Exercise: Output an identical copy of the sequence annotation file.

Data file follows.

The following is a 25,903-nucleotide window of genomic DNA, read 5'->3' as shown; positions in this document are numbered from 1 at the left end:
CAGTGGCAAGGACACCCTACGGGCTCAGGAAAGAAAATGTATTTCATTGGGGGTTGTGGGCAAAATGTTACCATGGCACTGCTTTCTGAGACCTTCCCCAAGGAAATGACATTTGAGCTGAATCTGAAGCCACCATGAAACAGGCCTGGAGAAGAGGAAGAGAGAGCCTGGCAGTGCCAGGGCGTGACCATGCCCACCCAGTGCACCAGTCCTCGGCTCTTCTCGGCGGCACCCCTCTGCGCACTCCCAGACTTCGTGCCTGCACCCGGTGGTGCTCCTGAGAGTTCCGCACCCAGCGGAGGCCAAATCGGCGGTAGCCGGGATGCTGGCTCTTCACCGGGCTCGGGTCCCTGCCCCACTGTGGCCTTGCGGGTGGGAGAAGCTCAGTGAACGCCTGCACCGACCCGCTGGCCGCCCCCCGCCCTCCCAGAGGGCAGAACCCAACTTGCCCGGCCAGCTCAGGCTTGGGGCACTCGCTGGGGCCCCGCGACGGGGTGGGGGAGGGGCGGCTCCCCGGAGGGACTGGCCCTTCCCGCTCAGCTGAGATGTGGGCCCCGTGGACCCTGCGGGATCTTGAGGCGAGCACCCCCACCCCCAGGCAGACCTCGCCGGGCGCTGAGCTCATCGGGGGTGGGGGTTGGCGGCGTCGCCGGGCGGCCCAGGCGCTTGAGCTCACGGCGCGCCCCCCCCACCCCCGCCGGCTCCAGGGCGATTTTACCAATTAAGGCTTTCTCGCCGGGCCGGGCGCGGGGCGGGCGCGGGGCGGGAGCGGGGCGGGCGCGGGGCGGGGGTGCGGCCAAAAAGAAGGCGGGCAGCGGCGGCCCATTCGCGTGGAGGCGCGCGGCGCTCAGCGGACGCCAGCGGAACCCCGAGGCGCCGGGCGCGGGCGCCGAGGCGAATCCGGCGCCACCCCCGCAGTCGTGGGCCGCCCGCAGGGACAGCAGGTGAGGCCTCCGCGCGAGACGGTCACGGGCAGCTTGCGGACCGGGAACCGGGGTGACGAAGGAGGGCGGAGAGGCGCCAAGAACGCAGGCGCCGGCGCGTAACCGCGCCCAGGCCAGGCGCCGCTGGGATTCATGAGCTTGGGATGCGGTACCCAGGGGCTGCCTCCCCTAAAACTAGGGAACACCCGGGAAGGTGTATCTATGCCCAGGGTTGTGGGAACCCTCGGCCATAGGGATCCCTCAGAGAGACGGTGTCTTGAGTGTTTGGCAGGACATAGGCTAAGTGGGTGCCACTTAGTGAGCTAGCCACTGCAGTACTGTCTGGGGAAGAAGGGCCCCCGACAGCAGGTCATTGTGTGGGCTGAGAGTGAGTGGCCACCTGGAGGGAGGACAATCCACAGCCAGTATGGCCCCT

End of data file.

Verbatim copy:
The following is a 25,903-nucleotide window of genomic DNA, read 5'->3' as shown; positions in this document are numbered from 1 at the left end:
CAGTGGCAAGGACACCCTACGGGCTCAGGAAAGAAAATGTATTTCATTGGGGGTTGTGGGCAAAATGTTACCATGGCACTGCTTTCTGAGACCTTCCCCAAGGAAATGACATTTGAGCTGAATCTGAAGCCACCATGAAACAGGCCTGGAGAAGAGGAAGAGAGAGCCTGGCAGTGCCAGGGCGTGACCATGCCCACCCAGTGCACCAGTCCTCGGCTCTTCTCGGCGGCACCCCTCTGCGCACTCCCAGACTTCGTGCCTGCACCCGGTGGTGCTCCTGAGAGTTCCGCACCCAGCGGAGGCCAAATCGGCGGTAGCCGGGATGCTGGCTCTTCACCGGGCTCGGGTCCCTGCCCCACTGTGGCCTTGCGGGTGGGAGAAGCTCAGTGAACGCCTGCACCGACCCGCTGGCCGCCCCCCGCCCTCCCAGAGGGCAGAACCCAACTTGCCCGGCCAGCTCAGGCTTGGGGCACTCGCTGGGGCCCCGCGACGGGGTGGGGGAGGGGCGGCTCCCCGGAGGGACTGGCCCTTCCCGCTCAGCTGAGATGTGGGCCCCGTGGACCCTGCGGGATCTTGAGGCGAGCACCCCCACCCCCAGGCAGACCTCGCCGGGCGCTGAGCTCATCGGGGGTGGGGGTTGGCGGCGTCGCCGGGCGGCCCAGGCGCTTGAGCTCACGGCGCGCCCCCCCCACCCCCGCCGGCTCCAGGGCGATTTTACCAATTAAGGCTTTCTCGCCGGGCCGGGCGCGGGGCGGGCGCGGGGCGGGAGCGGGGCGGGCGCGGGGCGGGGGTGCGGCCAAAAAGAAGGCGGGCAGCGGCGGCCCATTCGCGTGGAGGCGCGCGGCGCTCAGCGGACGCCAGCGGAACCCCGAGGCGCCGGGCGCGGGCGCCGAGGCGAATCCGGCGCCACCCCCGCAGTCGTGGGCCGCCCGCAGGGACAGCAGGTGAGGCCTCCGCGCGAGACGGTCACGGGCAGCTTGCGGACCGGGAACCGGGGTGACGAAGGAGGGCGGAGAGGCGCCAAGAACGCAGGCGCCGGCGCGTAACCGCGCCCAGGCCAGGCGCCGCTGGGATTCATGAGCTTGGGATGCGGTACCCAGGGGCTGCCTCCCCTAAAACTAGGGAACACCCGGGAAGGTGTATCTATGCCCAGGGTTGTGGGAACCCTCGGCCATAGGGATCCCTCAGAGAGACGGTGTCTTGAGTGTTTGGCAGGACATAGGCTAAGTGGGTGCCACTTAGTGAGCTAGCCACTGCAGTACTGTCTGGGGAAGAAGGGCCCCCGACAGCAGGTCATTGTGTGGGCTGAGAGTGAGTGGCCACCTGGAGGGAGGACAATCCACAGCCAGTATGGCCCCT